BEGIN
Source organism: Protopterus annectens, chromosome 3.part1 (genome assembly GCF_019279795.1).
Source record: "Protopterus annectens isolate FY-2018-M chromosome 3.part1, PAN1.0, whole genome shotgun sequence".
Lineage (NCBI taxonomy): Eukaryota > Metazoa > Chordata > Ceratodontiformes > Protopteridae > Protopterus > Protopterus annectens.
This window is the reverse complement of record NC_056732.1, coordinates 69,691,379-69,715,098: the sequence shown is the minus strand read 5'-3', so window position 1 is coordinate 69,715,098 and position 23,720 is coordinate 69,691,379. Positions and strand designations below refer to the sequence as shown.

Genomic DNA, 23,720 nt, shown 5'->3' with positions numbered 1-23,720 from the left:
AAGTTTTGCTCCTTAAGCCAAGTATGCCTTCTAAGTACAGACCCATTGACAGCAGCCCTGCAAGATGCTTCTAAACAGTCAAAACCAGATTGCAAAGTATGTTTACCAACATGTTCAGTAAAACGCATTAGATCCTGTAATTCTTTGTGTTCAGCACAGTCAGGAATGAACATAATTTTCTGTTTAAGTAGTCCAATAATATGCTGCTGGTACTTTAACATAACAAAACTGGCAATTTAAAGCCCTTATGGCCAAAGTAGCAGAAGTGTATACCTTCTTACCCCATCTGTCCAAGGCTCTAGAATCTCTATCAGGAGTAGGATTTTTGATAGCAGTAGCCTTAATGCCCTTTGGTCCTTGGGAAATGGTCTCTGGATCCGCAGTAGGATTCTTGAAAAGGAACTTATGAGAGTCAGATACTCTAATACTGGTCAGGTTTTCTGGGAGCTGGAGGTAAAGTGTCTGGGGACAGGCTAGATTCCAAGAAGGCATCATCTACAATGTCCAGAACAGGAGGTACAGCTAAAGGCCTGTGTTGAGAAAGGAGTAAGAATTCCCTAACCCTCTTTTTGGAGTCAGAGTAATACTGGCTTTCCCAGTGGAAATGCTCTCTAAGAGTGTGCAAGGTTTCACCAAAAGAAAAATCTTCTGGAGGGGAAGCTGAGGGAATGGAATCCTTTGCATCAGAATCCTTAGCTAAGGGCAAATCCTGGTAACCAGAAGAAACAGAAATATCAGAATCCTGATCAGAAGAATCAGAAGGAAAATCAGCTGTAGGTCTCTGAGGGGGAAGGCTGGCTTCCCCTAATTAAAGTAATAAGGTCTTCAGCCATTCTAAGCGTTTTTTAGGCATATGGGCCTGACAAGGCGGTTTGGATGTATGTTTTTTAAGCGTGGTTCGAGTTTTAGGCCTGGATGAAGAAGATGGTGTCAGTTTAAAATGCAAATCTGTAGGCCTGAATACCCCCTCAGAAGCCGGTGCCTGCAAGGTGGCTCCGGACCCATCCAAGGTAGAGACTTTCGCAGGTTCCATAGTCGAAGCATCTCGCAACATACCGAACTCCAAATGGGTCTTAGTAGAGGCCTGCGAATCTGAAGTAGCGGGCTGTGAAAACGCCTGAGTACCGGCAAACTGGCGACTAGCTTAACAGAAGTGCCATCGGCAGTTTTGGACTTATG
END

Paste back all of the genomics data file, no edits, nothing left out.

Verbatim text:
Source organism: Protopterus annectens, chromosome 3.part1 (genome assembly GCF_019279795.1).
Source record: "Protopterus annectens isolate FY-2018-M chromosome 3.part1, PAN1.0, whole genome shotgun sequence".
Lineage (NCBI taxonomy): Eukaryota > Metazoa > Chordata > Ceratodontiformes > Protopteridae > Protopterus > Protopterus annectens.
This window is the reverse complement of record NC_056732.1, coordinates 69,691,379-69,715,098: the sequence shown is the minus strand read 5'-3', so window position 1 is coordinate 69,715,098 and position 23,720 is coordinate 69,691,379. Positions and strand designations below refer to the sequence as shown.

Genomic DNA, 23,720 nt, shown 5'->3' with positions numbered 1-23,720 from the left:
AAGTTTTGCTCCTTAAGCCAAGTATGCCTTCTAAGTACAGACCCATTGACAGCAGCCCTGCAAGATGCTTCTAAACAGTCAAAACCAGATTGCAAAGTATGTTTACCAACATGTTCAGTAAAACGCATTAGATCCTGTAATTCTTTGTGTTCAGCACAGTCAGGAATGAACATAATTTTCTGTTTAAGTAGTCCAATAATATGCTGCTGGTACTTTAACATAACAAAACTGGCAATTTAAAGCCCTTATGGCCAAAGTAGCAGAAGTGTATACCTTCTTACCCCATCTGTCCAAGGCTCTAGAATCTCTATCAGGAGTAGGATTTTTGATAGCAGTAGCCTTAATGCCCTTTGGTCCTTGGGAAATGGTCTCTGGATCCGCAGTAGGATTCTTGAAAAGGAACTTATGAGAGTCAGATACTCTAATACTGGTCAGGTTTTCTGGGAGCTGGAGGTAAAGTGTCTGGGGACAGGCTAGATTCCAAGAAGGCATCATCTACAATGTCCAGAACAGGAGGTACAGCTAAAGGCCTGTGTTGAGAAAGGAGTAAGAATTCCCTAACCCTCTTTTTGGAGTCAGAGTAATACTGGCTTTCCCAGTGGAAATGCTCTCTAAGAGTGTGCAAGGTTTCACCAAAAGAAAAATCTTCTGGAGGGGAAGCTGAGGGAATGGAATCCTTTGCATCAGAATCCTTAGCTAAGGGCAAATCCTGGTAACCAGAAGAAACAGAAATATCAGAATCCTGATCAGAAGAATCAGAAGGAAAATCAGCTGTAGGTCTCTGAGGGGGAAGGCTGGCTTCCCCTAATTAAAGTAATAAGGTCTTCAGCCATTCTAAGCGTTTTTTAGGCATATGGGCCTGACAAGGCGGTTTGGATGTATGTTTTTTAAGCGTGGTTCGAGTTTTAGGCCTGGATGAAGAAGATGGTGTCAGTTTAAAATGCAAATCTGTAGGCCTGAATACCCCCTCAGAAGCCGGTGCCTGCAAGGTGGCTCCGGACCCATCCAAGGTAGAGACTTTCGCAGGTTCCATAGTCGAAGCATCTCGCAACATACCGAACTCCAAATGGGTCTTAGTAGAGGCCTGCGAATCTGAAGTAGCGGGCTGTGAAAACGCCTGAGTACCGGCAAACTGGCGACTAGCTTAACAGAAGTGCCATCGGCAGTTTTGGACTTATG